Joe Biden’s entry into the 2020 race has propelled him (for the moment) to frontrunner status with a decisive lead in the polls compared to his primary opponents. While attacking Donald Trump is probably good for fundraising, it’s not enough to remain competitive with someone with Joe Biden’s name recognition—and his opponents are finally starting to realize that. The Hill reports that his opponents are starting to attack him, “seeking to blunt the former vice president’s rise in polls by arguing he is too conservative to be the party’s presidential nominee.”
If Biden is “conservative” in comparison to the other 2020 candidates, that’s frightening—but his opponents are trying to make that case.
“I think if you look at Joe’s record, and you look at my record, I don’t think there’s much question about who’s more progressive,” [Bernie Sanders] said in an interview that aired Sunday on ABC’s “This Week.”
“Joe voted for the war in Iraq, I led the effort against it. Joe voted for [the North American Free Trade Agreement] and permanent trade relations, trade agreements with China. I led the effort against that. Joe voted for the deregulation of Wall Street, I voted against that,” Sanders said.
The comments followed a jab from Warren, who has accused Biden of being too cozy with corporate interests during the Wall Street bailout.
“At a time when the biggest financial institutions in this country were trying to put the squeeze on millions of hardworking families,” Warren said last month, “Joe Biden was on the side of the credit card companies.”
But the assault isn’t just coming from his opponents. Liberal groups are also joining in.
“I think that people’s initial, and main concern is that he is out of step with the primary electorate and is going to have the same problems that Clinton did with motivating the base and being the best candidate to run against Trump,” said one Democratic strategist. “And then that got turbocharged by him jumping out to an early lead, and all of the [news] articles about people being focused on ‘electability’ and that again is going to be another Clinton campaign redux.”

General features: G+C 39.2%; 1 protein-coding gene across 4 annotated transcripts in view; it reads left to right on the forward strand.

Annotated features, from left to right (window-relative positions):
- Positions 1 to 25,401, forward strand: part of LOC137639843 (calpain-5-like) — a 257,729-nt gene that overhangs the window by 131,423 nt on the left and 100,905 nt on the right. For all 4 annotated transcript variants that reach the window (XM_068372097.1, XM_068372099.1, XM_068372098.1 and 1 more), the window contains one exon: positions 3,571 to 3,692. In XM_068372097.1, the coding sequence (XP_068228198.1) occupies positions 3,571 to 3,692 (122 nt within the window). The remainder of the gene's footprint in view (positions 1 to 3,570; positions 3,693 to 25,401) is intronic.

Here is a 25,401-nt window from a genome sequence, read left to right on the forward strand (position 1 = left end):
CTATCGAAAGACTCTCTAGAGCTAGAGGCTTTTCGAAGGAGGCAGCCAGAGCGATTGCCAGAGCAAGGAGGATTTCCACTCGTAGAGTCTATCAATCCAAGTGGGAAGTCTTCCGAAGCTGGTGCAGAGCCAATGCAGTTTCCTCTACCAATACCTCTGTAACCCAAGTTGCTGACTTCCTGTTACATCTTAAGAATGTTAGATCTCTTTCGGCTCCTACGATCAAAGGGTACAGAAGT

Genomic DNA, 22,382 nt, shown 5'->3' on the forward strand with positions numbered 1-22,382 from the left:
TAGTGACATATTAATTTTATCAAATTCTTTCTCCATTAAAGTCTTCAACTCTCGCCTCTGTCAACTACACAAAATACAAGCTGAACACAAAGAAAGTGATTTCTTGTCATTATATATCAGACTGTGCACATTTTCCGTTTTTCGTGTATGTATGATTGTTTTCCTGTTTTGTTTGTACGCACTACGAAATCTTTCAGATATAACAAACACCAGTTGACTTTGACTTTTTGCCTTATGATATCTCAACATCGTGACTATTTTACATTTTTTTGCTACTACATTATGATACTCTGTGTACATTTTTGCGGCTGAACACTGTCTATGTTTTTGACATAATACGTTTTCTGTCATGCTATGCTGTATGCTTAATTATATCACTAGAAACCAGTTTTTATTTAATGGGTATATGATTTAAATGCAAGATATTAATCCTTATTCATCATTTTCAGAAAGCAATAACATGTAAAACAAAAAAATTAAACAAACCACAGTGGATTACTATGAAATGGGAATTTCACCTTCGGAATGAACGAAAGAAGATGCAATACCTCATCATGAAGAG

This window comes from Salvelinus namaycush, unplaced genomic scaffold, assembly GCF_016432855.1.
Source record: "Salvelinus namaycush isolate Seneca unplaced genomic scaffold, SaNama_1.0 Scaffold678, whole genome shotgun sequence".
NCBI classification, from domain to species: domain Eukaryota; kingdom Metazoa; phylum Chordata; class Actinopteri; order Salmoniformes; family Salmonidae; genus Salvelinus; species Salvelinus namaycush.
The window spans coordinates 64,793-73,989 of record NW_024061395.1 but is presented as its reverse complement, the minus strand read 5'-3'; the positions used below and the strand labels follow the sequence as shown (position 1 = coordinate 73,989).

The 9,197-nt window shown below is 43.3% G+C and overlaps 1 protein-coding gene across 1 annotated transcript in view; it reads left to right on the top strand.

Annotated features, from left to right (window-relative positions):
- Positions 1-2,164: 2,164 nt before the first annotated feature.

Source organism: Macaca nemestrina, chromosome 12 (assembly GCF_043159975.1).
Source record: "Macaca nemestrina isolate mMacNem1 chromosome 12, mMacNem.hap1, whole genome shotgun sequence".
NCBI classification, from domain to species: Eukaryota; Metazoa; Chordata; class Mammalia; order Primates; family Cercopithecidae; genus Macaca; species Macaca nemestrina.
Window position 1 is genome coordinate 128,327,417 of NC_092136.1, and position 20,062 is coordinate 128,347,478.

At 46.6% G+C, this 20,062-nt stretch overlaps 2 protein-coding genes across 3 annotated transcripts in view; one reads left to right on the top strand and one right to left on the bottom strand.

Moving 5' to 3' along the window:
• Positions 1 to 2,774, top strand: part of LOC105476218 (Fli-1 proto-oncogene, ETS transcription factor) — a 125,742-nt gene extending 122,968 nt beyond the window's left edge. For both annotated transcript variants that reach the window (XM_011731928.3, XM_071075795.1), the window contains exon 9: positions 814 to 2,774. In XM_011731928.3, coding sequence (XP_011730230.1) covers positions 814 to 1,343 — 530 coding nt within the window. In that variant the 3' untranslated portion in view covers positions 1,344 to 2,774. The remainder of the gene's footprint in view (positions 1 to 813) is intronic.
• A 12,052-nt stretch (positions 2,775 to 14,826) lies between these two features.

Justice Democrats PAC slammed Biden quickly after he jumped in the race, accusing him of being “in near complete opposition to where the center of energy is in the Democratic Party today.” Justice Democrats is the PAC that Alexandria Ocasio-Cortez used to be in control of, but she was removed from the board of directors after legal and ethical concerns were raised by The Daily Caller.
Biden has also taken heat for daring to call Vice President Pence “a decent guy” and for having once praised former Vice President Dick Cheney. Pressure on Biden isn’t going to end any time soon.
Bhaskar Sunkara, the author of the new book “The Socialist Manifesto: The Case for Radical Politics in an Era of Extreme Inequality” and the founder of Jacobin Magazine, a quarterly magazine offering socialist perspectives, said it’s important to keep the pressure on Biden’s candidacy.
He said it’s clear Biden has a following among Democrats, and that even though he isn’t the most progressive candidate he could win the primary.
“Biden isn’t a progressive candidate, but he is a well-liked candidate,” Sunkara said.
Sunkara also said that while bringing up Biden’s centrist policies could help win supporters for Sanders, Warren or another progressive candidate, it might not be enough. He suggested that progressives need to make Biden’s electability a part of the debate, but turn it against him.
“But with the specter of Trump looming, most people just want someone who’s electable,” Sunkara said. “Portraying Biden as unelectable and gaffe-prone seems to me the most important thing.”
The issue of electability is definitely one that has weighed on Democrats in past elections. John Kerry pulled off a surprise victory in the 2004 Iowa caucuses even though Howard Dean had been the frontrunner for weeks. Kerry’s perceived electability is what ultimately led to his surprise victory, and ultimately won him the Democratic nomination that year. Joe Biden’s perceived electability is clearly his strongest quality, but, let’s not forget that Democrats have shunned perceived electability before in favor of identity politics. At the end of 2006, Hillary Clinton once led Barack Obama among black voters, largely in part because they felt at the time America wasn’t ready for a black president. But things quickly turned around. By February 2007, black voters had swung heavy in Obama’s favor. In other words, Biden’s perceived electability might be driving his poll numbers now, but a lot can happen in the next year that can swing the polls against Joe Biden.
With the exception of the strong economy, there are many reasons to believe that Donald Trump is vulnerable in 2020. If Democrats believe victory in 2020 is likely, will they want the most “progressive” candidate on the ballot or the “safe” candidate?
Matt Margolis is the author of The Scandalous Presidency of Barack Obama and the bestselling The Worst President in History: The Legacy of Barack Obama. His new book, Trumping Obama: How President Trump Saved Us From Barack Obama’s Legacy, will be published in July 2019. You can follow Matt on Twitter @MattMargolis